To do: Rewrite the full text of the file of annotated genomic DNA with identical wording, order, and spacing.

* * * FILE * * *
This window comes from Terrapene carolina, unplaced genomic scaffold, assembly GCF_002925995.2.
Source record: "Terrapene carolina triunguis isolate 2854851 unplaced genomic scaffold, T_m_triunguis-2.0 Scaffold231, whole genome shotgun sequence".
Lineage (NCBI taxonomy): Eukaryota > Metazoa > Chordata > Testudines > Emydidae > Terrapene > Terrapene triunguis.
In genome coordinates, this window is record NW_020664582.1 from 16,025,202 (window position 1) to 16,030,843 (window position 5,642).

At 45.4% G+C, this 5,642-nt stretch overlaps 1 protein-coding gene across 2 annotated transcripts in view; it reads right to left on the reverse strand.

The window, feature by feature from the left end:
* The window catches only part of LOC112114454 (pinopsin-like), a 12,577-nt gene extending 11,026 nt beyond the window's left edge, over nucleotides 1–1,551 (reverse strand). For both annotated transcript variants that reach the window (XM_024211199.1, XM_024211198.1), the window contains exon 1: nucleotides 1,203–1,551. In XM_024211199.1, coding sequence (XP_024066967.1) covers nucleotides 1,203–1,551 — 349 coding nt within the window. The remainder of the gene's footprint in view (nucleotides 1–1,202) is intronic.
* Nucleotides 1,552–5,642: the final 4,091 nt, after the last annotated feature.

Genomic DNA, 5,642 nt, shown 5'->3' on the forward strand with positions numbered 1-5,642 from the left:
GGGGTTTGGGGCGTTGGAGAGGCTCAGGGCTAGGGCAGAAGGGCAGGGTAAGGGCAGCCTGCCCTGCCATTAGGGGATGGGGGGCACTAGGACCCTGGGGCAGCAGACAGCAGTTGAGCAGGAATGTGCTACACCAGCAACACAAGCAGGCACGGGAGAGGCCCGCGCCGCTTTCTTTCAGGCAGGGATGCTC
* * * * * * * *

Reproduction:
This window comes from Terrapene carolina, unplaced genomic scaffold, assembly GCF_002925995.2.
Source record: "Terrapene carolina triunguis isolate 2854851 unplaced genomic scaffold, T_m_triunguis-2.0 Scaffold231, whole genome shotgun sequence".
Lineage (NCBI taxonomy): Eukaryota > Metazoa > Chordata > Testudines > Emydidae > Terrapene > Terrapene triunguis.
In genome coordinates, this window is record NW_020664582.1 from 16,025,202 (window position 1) to 16,030,843 (window position 5,642).

At 45.4% G+C, this 5,642-nt stretch overlaps 1 protein-coding gene across 2 annotated transcripts in view; it reads right to left on the reverse strand.

The window, feature by feature from the left end:
* The window catches only part of LOC112114454 (pinopsin-like), a 12,577-nt gene extending 11,026 nt beyond the window's left edge, over nucleotides 1–1,551 (reverse strand). For both annotated transcript variants that reach the window (XM_024211199.1, XM_024211198.1), the window contains exon 1: nucleotides 1,203–1,551. In XM_024211199.1, coding sequence (XP_024066967.1) covers nucleotides 1,203–1,551 — 349 coding nt within the window. The remainder of the gene's footprint in view (nucleotides 1–1,202) is intronic.
* Nucleotides 1,552–5,642: the final 4,091 nt, after the last annotated feature.

Genomic DNA, 5,642 nt, shown 5'->3' on the forward strand with positions numbered 1-5,642 from the left:
GGGGTTTGGGGCGTTGGAGAGGCTCAGGGCTAGGGCAGAAGGGCAGGGTAAGGGCAGCCTGCCCTGCCATTAGGGGATGGGGGGCACTAGGACCCTGGGGCAGCAGACAGCAGTTGAGCAGGAATGTGCTACACCAGCAACACAAGCAGGCACGGGAGAGGCCCGCGCCGCTTTCTTTCAGGCAGGGATGCTC